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Columns and Reflections

Lies, Damn Lies and Statistics

from On My Anger, 2002

‘I bet boys don’t have these kind of talks, do they?’

‘No way! They can’t talk about anything. They’re too scared to even talk about their dicks in case it turns out they’ve got a small one.’

‘Do many of them have small ones?

‘As far as I’m concerned, they all have small ones!’

It was probably the childhood trauma of manly silence such as the above that led Melvin Burgess to write such utter tripe as Lady, the book this conversation comes from. It’s a book about a teenage girl who somehow manages to get herself turned into a dog. The rest of the novel consists mainly of dogs shagging and accounts of teenage female sexuality. The cover boasts a Guardian quote – ‘Melvin Burgess is about to trigger an earthquake in the publishing world with his new book’. Earthquake is right, ’cause it’s like a massive release of (un)Godly flatulence. It’s crap, basically.         

But the above conversation between sisters seems to ring true. Guys don’t talk. We have the highest rate of suicide ever in this country now. The most susceptible? Males under twenty-five. It comes from planting in our sons the seed of a false perception of masculinity. Big boys don’t cry. Big boys are strong. Big boys get over it. On their own. If I say Billy is my best friend, somehow I become a homo. But you know all this.         

And I beg to differ. And I know a lot of guys who also do. I’m heterosexual. I watch football. I’m not the most liberal person with my emotions – when I say ‘I love you’ to someone, I will know that I mean it. But I cry. And I talk. I have both male and female friends. And I’ve had trouble.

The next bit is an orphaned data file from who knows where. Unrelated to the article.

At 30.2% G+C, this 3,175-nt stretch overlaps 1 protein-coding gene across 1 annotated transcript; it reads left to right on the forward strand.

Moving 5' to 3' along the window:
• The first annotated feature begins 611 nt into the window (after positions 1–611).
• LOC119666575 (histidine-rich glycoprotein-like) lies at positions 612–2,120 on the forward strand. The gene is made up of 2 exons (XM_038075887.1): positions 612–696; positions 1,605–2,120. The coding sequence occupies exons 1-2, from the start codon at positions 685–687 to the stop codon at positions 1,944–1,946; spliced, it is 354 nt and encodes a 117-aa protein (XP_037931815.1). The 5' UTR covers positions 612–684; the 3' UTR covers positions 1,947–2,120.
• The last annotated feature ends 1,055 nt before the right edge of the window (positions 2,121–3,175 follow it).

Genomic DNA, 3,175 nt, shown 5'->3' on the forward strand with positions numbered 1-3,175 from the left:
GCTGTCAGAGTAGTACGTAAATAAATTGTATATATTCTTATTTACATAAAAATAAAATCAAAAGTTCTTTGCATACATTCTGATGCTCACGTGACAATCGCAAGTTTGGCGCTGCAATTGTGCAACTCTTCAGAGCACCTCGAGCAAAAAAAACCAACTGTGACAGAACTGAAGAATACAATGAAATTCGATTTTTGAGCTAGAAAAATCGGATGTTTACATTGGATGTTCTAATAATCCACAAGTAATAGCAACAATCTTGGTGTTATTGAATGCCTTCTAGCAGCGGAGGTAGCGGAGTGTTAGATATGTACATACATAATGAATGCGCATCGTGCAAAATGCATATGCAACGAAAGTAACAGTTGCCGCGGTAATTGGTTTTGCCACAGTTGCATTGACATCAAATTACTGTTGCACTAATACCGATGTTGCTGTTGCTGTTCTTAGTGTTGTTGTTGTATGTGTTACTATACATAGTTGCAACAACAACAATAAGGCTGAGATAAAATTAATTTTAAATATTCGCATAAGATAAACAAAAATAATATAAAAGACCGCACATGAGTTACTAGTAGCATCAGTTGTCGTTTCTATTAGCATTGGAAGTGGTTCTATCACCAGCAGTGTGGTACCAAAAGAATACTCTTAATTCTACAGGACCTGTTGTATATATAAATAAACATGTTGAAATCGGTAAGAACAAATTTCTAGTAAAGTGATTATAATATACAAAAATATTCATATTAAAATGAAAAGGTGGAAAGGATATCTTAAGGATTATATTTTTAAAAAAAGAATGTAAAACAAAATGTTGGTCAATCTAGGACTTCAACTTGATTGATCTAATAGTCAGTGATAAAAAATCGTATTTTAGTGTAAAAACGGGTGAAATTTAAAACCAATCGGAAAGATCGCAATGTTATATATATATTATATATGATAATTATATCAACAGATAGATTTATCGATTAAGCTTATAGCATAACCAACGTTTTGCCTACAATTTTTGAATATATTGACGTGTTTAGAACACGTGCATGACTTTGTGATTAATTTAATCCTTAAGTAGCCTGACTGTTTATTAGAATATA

And who has been the most supportive?

And who has said the more moving things?

And who has been there no matter what?

And who has shared more?

And who has been most honest?

And who has been more understanding?

And who has been more loyal?

The guys.

And why?

Because it’s all lies, damn lies and statistics. Guys are crying out to talk to each other. The relief I felt when I had my first conversation with a guy about masturbation was unbelievable. If only to know that someone else fancies the odd wank. You might laugh, I will when I do my proofreading. But even removing the curfew on such ridiculous topics as this can relieve immeasurable strain.

Of course, it didn’t stop there. With my best male friends I soon discovered I could share anything. From my most intimate feelings and intricate pains, to debates on faith and politics.

So I’ve been blessed, to have friends like these. The question is, will it last? Time will give its judgment on that. But the more I think I about it, the more it doesn’t matter. So often, in our quest for safety, we forget that it is the moments in our relationships that matter. And how we felt at that instant. The important thing is that we are here for each other now, when we need each other. What will happen in future years should be left till then.

So, until I can’t, I’ll relish what I have. And I’ll bear the weight of your sniggering easily, fellas. Boys like me are better off. And unless the rest of the male gender realises that, we’ll keep heading down a cul-de-sac of emotional impotence to Unenlightened Nowhere.


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